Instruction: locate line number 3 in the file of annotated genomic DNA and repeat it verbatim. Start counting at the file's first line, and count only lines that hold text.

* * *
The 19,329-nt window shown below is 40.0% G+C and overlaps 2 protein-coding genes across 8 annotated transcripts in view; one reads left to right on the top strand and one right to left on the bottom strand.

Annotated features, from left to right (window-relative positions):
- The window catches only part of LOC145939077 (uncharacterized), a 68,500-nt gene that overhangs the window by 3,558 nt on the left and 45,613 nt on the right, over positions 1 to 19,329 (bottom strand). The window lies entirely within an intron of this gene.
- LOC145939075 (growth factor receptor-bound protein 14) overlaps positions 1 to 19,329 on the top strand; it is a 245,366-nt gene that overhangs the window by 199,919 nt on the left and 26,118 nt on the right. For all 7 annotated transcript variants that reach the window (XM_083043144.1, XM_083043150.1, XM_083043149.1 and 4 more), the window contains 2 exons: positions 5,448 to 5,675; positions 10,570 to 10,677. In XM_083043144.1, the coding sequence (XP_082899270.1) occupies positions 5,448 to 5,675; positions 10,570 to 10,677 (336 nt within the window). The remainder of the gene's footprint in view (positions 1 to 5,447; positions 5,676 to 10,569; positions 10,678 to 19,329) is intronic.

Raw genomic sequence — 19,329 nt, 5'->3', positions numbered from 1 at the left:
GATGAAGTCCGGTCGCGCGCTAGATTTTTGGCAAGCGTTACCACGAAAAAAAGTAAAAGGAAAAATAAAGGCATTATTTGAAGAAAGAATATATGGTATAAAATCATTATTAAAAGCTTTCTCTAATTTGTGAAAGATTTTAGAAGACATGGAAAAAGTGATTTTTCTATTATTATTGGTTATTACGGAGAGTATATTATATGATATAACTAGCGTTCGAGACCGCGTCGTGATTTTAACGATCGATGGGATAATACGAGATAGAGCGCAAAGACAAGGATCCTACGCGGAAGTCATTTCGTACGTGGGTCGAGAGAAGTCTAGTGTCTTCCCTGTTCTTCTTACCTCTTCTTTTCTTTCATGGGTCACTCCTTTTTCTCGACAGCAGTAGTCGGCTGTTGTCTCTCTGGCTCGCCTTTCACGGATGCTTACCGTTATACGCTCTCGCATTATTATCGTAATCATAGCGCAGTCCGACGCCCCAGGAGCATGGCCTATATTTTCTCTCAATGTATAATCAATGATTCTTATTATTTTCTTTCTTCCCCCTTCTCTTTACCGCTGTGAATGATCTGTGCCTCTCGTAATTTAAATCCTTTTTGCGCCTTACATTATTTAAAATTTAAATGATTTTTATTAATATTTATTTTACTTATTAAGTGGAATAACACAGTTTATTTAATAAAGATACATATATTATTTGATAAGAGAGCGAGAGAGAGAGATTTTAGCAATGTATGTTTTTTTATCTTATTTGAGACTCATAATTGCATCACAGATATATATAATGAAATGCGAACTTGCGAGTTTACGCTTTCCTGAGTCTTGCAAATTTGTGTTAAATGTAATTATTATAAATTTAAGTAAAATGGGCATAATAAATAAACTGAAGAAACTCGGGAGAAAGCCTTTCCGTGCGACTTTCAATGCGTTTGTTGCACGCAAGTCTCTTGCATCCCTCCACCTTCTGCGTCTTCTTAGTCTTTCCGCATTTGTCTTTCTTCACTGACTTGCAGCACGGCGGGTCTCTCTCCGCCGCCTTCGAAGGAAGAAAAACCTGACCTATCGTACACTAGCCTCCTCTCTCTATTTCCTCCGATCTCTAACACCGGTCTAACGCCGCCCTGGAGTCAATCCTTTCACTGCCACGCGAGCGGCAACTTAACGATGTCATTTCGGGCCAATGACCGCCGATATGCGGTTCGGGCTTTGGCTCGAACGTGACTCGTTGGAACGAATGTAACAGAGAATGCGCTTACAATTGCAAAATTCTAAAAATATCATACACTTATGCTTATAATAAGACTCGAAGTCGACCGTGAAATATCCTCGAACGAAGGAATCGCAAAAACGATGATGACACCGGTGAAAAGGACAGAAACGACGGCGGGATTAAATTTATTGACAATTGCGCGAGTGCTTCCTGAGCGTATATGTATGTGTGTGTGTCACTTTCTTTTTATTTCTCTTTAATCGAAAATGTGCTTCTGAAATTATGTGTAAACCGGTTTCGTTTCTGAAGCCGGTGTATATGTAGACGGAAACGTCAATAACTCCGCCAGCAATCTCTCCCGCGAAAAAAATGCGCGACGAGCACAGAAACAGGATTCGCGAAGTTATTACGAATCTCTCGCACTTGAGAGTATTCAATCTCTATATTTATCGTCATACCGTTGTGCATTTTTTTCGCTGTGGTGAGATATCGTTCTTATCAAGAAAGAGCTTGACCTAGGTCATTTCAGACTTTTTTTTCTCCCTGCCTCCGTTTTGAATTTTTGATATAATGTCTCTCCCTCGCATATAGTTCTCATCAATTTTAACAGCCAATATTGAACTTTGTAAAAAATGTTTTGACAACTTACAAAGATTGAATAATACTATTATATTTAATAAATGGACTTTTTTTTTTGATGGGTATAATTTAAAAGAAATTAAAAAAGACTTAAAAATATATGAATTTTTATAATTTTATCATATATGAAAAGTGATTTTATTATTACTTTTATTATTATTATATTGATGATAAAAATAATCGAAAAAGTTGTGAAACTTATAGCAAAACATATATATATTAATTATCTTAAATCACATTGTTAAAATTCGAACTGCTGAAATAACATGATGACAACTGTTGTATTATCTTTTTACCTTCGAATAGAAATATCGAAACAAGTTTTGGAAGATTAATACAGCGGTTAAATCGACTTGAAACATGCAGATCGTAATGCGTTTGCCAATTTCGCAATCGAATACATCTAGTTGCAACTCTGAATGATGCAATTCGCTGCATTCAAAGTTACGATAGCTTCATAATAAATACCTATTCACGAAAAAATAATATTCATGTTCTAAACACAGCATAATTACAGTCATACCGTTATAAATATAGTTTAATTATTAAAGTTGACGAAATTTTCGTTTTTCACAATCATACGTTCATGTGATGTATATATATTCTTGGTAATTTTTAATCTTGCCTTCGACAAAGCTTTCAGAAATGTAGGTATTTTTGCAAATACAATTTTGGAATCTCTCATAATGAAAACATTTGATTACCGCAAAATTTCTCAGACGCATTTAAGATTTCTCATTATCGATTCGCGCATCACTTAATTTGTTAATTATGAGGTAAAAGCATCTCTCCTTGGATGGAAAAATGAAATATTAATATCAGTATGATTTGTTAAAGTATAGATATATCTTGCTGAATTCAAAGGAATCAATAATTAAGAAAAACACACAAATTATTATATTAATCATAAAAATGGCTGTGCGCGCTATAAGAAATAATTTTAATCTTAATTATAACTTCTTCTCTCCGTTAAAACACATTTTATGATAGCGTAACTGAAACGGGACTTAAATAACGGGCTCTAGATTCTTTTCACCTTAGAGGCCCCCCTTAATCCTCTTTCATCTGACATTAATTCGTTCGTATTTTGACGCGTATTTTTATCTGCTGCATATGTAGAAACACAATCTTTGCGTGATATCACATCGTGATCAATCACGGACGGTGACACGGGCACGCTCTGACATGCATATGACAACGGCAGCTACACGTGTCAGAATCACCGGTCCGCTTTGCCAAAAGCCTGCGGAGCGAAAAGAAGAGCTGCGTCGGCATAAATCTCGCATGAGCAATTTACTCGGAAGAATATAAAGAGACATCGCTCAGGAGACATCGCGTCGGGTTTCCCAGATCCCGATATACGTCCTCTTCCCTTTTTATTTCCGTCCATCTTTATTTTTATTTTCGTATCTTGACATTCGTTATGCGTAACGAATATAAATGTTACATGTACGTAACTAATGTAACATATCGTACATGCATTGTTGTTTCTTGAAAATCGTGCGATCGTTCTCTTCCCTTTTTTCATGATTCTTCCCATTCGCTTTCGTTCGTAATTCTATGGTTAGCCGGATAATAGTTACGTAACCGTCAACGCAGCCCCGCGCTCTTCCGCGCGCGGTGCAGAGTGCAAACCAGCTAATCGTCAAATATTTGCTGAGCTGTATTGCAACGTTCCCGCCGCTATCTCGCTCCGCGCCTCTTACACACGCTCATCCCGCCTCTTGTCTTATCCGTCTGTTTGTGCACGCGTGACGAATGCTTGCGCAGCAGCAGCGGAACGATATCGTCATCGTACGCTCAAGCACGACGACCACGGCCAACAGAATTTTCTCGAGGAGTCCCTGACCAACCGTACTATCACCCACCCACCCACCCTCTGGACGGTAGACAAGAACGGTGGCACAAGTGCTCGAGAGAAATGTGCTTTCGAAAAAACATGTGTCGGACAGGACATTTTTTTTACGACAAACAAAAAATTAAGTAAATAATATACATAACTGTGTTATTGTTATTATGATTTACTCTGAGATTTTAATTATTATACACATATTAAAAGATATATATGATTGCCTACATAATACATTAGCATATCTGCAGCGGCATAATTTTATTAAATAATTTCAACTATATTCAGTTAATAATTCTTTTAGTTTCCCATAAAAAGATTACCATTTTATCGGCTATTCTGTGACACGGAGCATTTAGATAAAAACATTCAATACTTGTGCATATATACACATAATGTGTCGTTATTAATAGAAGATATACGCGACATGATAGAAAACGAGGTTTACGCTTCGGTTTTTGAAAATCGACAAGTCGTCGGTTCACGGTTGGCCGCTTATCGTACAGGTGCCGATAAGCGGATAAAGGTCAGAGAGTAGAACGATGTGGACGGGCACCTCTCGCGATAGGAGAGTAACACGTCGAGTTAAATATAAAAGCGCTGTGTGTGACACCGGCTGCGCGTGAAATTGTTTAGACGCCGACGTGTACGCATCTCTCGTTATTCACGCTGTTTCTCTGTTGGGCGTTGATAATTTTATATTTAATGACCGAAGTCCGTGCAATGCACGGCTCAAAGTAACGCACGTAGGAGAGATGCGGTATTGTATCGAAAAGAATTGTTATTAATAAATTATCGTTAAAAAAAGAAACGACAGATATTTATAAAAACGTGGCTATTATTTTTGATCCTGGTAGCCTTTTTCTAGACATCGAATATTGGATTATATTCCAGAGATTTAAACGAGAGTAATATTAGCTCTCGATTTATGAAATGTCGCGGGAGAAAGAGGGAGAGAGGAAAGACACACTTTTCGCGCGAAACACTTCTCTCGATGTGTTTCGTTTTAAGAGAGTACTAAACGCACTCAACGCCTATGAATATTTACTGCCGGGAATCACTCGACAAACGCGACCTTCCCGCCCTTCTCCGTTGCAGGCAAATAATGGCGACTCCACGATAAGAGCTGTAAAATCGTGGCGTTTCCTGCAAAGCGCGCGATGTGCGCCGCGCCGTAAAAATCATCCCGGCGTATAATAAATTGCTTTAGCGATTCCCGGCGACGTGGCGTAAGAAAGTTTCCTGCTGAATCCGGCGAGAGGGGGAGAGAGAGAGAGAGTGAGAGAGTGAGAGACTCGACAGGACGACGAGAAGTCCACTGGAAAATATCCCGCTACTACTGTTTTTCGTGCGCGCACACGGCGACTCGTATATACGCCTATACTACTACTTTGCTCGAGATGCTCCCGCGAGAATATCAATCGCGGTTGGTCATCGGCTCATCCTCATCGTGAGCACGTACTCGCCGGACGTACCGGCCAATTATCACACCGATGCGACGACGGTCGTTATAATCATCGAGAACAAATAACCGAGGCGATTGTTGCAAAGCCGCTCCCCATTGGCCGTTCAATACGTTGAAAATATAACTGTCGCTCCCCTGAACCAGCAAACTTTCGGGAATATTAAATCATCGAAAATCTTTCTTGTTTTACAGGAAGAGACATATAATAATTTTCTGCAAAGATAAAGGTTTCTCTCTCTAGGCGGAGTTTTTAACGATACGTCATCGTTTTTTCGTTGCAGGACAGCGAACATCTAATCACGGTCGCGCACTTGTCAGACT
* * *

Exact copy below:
- The window catches only part of LOC145939077 (uncharacterized), a 68,500-nt gene that overhangs the window by 3,558 nt on the left and 45,613 nt on the right, over positions 1 to 19,329 (bottom strand). The window lies entirely within an intron of this gene.